Shaping North Ayrshire process
I believe that transport has a huge part to play in reducing emissions. In order to get people out of their cars we need to make public transport more attractive and affordable. Another big issue here is infrastructure - to get people driving electric vehicles we need charging points and the vehicles themselves need to have a bigger range. Also providing facilities for cyclists such as cycle stands, shower facilities and lockers for businesses.
Solar panels on top of Cunninghame House?
I think it would benefit me to be a bit clearer about what exactly can go in the purple bin too, I am sure I am still sending some things to landfill that could be recycled - some kind of 'rubbish roadshow' would be good to demonstrate exactly what goes in what bin.
The best thing the Council can do is formulate a 'NAC Climate Change Steering Group' akin to the NAC Local Biodiversity Action plan steering group. This group can formulate a coherent and structured approach to climate change issues. This expertise already exists in North Ayrshire but under utilised. It should have representation on planning commitees, partnership meetings etc. A group needs to respond to issues and developments proactively. I fear that the Council will prodice just another static box ticking document, becuase it is the easiset thing to do. The Council needs to spend money on this issue rather than trying to envelope within exisiting capacity.
Adopt a long-term target of free public transport, and extend free bus travel to everyone under the age of 21.
New green city and region deals to transform our transport network, making cycling and walking safe and accessible for all, and establishing more publicly owned bus networks
native-forest planting and restoration programme
Stop forest loss, Nurturing carbon dioxide–eating plants is a major way to reduce the effect of carbon emissions. Trees take carbon dioxide out of the atmosphere as part of the photosynthesis process.
Significant investment is required to develop locally appropriate models for resilient, low emissions farming, and to roll out on farm training and education for both the current and next generation of farmers.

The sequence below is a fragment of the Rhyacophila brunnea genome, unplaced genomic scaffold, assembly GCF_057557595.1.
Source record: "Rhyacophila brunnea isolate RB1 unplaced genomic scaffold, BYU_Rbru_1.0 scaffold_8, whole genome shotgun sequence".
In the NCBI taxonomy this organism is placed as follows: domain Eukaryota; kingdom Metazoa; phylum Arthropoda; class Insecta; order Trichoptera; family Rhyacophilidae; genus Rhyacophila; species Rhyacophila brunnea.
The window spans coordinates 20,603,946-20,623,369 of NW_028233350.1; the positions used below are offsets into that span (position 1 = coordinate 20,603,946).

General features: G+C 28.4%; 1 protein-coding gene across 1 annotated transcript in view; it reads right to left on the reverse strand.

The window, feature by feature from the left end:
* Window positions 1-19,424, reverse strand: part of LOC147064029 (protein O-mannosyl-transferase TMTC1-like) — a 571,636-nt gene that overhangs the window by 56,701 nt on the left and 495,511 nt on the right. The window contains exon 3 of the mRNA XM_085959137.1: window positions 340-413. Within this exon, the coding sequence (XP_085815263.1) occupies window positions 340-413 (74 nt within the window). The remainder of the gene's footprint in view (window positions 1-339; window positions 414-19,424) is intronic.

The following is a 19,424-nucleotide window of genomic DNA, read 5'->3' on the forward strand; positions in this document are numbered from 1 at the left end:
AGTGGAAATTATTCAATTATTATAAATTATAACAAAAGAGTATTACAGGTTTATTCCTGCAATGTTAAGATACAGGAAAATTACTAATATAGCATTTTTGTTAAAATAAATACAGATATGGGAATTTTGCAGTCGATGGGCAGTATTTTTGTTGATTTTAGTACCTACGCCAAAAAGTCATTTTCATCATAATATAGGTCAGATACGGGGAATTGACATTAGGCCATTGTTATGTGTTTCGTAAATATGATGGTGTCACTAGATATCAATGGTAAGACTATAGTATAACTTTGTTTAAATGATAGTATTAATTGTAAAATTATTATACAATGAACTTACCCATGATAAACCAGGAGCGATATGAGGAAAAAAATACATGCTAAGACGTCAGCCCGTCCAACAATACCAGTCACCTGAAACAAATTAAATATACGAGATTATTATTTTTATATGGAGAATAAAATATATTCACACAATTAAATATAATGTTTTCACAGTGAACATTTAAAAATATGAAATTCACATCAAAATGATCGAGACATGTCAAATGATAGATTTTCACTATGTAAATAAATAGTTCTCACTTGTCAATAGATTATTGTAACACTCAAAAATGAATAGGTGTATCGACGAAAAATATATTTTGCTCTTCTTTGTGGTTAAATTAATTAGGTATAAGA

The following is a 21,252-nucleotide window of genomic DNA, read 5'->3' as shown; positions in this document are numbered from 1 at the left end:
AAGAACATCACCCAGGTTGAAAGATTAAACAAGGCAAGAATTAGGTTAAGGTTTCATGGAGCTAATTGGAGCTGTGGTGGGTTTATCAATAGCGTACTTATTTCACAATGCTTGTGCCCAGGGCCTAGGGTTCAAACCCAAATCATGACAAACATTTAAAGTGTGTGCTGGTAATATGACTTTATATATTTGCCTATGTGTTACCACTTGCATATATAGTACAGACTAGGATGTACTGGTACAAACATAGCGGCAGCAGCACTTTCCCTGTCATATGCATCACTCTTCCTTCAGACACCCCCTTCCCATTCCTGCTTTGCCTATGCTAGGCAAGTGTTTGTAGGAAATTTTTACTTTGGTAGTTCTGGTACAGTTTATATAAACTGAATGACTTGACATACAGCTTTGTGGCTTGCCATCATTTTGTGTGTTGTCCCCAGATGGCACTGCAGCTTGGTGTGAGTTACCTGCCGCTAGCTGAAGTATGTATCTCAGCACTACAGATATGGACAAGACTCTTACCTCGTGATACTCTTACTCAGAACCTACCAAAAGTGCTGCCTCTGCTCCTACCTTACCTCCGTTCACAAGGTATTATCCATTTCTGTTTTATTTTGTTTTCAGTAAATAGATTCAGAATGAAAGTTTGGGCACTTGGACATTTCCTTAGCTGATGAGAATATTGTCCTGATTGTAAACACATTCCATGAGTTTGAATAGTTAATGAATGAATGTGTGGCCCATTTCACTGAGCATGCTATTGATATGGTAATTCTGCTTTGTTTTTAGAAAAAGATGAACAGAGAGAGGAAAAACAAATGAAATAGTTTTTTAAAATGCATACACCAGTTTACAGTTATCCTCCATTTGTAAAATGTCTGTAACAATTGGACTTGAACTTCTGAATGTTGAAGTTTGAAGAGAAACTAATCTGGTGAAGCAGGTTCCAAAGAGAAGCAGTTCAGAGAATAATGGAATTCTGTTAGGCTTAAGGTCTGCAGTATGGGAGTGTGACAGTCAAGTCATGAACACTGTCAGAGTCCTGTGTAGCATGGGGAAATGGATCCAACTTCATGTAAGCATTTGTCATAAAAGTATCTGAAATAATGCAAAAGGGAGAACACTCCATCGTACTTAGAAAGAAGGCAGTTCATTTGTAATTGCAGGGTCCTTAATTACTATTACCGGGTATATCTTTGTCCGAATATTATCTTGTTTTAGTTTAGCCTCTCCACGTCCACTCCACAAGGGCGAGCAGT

Scotland needs a new, radical approach to upgrade our homes to a zero-carbon standard at scale like this one being trialled in Nottingham.
Ross Collins Ayrshire Greens
Also should Hunterston B not come into this somewhere? The current plan for handling it is directly contradictory with the councils will of dealing with the climate crisis. Nuclear power is not a safe alternative.
However, it must be stressed the main thing that must happen are the major changes not the ones the individual makes.
As regarding the individual there could be an education strategy to inform people of the following
:- Switching appliances off as opposed to leaving them on standby
Take showers instead of baths
go online instead of using paper regarding bills and money management.
Buy energy efficient appliances
flexible working, allowing employees to work from home.
Changing your diet, reducing the amount of meet one consumes (one meat portion every other day but ideally vegetarian) failing that you can substitute the meat in your diet with insects.
Start washing clothes at 30c and do two washes a week.
Use reusable bags instead of plastic.
Use your own travel mug instead of using paper cups.
Some people with Learning disability’s and Mental health issues (dementia) and not to mention people in general can find it difficult to work out what go’s into each bin. So I agree with the previous comment about an information road show.
More ambitious targets, more funding and support for Scottish businesses that manufacture and install energy efficiency is urgent and will cut emissions, save lives, and improve living conditions.
Adopt a target of all homes reaching Energy Performance Standard C or above by 2030.
Create a new funded programme of deep-retrofits of fuel-poor households and social housing
Prohibit the use of public funding to subsidise oil and LPG boilers, and instead fund renewable and low carbon heating technologies.
Require new homes to meet passivhaus or other net-zero standards, be connected to the public transport system and be built in areas that are not in flood-risk zones.
improve energy efficiency - Reducing the amount of energy people use is an essential part of reducing greenhouse gas emissions — solutions can range from sealing energy leaks in homes to driving more fuel-efficient vehicles.
Let me first hear how the council are addressing their carbon emissions: lets start with their vehicle and transport fleet!?
Does the Council have any staff dedicated to this issue? If you are serious about treating this as an emergency, there should be a team of people overseeing all of NAC's output to make sure it's compliant with the goal of reducing carbon emissions. This would help ensure joined-up thinking.
New technology is key and there are lots of it about SmartCool, helps compressors of Chillers, Air conditioning and Heat Pumps. a compressor withing such units is very inefficient and 70% of energy is wasted but the new technology teaches the compressor to work more efficiently and the savings are very impressive with associated Carbon, in a recent example a hotels can save £60k per year and has the equivalent saving in carbon as 46,000 trees, the likes of EMCOR, Sainsburys, SSE use SmartCool.
Another technology is EndoTherm which works in any water heating system from domestic to commercial, saving of 15% are achieved with payback in under a year. results can be managed so there is no guess work. Spending on new proven technology to save is the way forward